The Office of Judicial Complaints (OJC) received more than 1,600 criticisms of judicial office holders in the past year, leading to 32 disciplinary actions.
That said, in its first annual report the OJC said that 51 per cent of these complaints related to judicial decisions, which are outside its scope.
Of the 904 valid complaints that related to judges’ conduct, disciplinary action was taken against two judges from the mainstream judiciary – ie excluding coroners, tribunal officials and magistrates. In the case of tribunals, two complaints were upheld, while 28 were allowed for magistrates.
Exactly half of the complaints received led to the judiciary member being removed from office, while 13 officials were reprimanded and three received formal warnings and advice.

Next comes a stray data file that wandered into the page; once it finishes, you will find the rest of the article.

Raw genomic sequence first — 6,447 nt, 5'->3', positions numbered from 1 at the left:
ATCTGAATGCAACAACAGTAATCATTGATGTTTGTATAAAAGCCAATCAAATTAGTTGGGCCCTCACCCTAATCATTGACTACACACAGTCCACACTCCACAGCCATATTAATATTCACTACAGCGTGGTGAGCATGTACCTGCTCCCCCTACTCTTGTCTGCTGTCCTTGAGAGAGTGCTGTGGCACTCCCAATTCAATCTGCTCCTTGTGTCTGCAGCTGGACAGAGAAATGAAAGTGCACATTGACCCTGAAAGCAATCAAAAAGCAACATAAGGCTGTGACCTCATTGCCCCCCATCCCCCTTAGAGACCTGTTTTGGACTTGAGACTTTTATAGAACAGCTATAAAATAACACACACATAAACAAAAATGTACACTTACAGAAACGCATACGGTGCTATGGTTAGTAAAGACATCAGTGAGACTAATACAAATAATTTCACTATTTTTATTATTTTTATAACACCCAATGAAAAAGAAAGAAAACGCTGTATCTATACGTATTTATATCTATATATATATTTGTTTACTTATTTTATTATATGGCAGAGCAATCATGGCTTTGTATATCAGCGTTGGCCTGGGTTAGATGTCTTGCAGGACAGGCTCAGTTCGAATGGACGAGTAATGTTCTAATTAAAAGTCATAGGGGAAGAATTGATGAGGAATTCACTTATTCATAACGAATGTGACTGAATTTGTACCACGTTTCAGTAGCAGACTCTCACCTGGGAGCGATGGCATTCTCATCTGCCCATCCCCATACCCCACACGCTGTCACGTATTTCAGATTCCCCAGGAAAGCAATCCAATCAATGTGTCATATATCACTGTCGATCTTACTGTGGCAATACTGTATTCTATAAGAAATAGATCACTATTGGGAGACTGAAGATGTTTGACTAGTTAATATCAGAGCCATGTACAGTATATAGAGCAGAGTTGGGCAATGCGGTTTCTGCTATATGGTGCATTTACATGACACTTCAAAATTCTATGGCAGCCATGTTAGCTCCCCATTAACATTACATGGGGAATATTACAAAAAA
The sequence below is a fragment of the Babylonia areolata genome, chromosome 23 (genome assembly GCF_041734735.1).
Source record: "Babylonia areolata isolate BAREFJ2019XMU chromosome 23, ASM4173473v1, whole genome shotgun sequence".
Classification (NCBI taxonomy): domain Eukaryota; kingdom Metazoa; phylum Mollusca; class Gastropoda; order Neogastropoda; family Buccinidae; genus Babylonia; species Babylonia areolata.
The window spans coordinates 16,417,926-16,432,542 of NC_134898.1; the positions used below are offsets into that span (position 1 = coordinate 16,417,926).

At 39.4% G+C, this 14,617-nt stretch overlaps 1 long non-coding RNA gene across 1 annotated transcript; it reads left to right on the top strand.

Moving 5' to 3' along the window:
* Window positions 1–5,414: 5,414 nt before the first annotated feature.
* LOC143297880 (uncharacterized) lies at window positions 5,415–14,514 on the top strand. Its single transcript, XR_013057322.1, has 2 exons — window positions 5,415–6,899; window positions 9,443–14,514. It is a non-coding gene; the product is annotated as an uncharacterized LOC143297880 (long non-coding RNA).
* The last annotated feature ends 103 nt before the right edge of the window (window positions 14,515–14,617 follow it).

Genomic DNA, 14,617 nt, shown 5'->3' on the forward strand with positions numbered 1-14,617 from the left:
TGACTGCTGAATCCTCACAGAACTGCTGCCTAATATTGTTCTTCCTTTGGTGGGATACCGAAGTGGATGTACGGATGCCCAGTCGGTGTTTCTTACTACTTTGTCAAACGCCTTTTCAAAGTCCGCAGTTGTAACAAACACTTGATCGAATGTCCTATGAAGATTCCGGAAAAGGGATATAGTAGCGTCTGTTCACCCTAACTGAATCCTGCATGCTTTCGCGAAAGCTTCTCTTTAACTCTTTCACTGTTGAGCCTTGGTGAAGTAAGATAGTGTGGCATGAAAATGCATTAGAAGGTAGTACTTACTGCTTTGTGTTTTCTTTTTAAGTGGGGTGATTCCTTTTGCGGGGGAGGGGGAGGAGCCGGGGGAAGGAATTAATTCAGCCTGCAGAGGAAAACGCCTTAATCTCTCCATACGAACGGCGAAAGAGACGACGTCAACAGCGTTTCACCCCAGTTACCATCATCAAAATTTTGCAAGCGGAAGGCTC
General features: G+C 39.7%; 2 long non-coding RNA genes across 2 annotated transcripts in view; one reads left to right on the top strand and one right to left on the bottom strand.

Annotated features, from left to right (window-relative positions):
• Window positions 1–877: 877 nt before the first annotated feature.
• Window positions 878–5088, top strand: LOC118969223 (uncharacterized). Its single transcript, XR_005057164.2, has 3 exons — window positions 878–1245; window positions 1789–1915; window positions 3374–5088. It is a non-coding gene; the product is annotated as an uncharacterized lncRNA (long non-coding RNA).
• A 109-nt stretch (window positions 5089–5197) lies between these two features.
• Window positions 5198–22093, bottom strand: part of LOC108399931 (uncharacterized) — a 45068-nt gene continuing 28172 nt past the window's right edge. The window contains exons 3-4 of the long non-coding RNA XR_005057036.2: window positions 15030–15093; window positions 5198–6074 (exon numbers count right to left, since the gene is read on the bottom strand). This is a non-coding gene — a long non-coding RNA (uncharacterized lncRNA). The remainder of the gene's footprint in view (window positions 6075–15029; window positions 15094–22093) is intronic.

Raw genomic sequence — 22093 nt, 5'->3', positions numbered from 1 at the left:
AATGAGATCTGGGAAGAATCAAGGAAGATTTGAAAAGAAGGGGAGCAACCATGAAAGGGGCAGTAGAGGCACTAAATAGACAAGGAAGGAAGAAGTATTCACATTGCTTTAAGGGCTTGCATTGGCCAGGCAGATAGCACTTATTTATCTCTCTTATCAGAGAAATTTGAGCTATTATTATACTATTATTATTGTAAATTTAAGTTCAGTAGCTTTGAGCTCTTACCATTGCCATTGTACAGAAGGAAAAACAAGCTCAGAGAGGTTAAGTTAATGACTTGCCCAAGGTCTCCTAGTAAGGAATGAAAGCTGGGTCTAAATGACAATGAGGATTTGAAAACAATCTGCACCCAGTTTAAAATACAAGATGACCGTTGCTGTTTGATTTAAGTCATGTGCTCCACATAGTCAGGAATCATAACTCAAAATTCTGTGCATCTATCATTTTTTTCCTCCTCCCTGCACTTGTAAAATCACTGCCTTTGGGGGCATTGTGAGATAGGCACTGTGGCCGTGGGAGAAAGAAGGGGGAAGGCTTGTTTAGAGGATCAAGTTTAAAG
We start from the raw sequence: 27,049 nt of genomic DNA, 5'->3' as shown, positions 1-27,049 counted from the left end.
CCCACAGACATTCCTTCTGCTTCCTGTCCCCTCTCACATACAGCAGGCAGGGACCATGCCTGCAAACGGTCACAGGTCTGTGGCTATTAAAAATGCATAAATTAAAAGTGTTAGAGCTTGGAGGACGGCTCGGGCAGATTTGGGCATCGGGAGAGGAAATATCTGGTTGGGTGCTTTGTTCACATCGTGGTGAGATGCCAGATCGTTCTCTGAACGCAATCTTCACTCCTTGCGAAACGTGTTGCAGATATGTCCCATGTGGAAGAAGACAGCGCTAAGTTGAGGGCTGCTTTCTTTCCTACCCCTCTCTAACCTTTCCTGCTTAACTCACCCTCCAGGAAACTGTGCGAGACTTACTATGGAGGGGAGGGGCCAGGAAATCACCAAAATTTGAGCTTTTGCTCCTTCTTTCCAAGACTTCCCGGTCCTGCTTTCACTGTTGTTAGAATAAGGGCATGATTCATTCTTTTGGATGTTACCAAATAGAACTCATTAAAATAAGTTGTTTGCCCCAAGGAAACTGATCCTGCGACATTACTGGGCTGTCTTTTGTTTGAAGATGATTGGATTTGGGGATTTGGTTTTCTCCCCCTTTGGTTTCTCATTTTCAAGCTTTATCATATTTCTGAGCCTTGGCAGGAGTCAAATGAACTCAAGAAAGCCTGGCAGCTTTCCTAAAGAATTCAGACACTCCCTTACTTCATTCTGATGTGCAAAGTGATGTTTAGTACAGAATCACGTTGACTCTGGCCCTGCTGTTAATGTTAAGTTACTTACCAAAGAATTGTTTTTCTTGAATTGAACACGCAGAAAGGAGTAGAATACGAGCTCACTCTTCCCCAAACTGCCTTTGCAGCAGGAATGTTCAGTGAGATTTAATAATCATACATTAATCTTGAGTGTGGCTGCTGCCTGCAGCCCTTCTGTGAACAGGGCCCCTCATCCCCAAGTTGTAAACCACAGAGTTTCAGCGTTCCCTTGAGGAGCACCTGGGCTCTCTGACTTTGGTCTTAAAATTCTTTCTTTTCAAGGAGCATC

The reasons for disciplinary actions included being subject to criminal proceedings, misuse of judicial status and inappropriate behaviour or comments.
Dale Simon, head of the OJC, said the office used its first year to concentrate on developing processes to meet customers’ needs.
The publication of the annual report comes just weeks after Mr Justice Peter Smith was referred to the OJC by the Lord Chancellor and Lord Chief Justice for his conduct in a recusal hearing.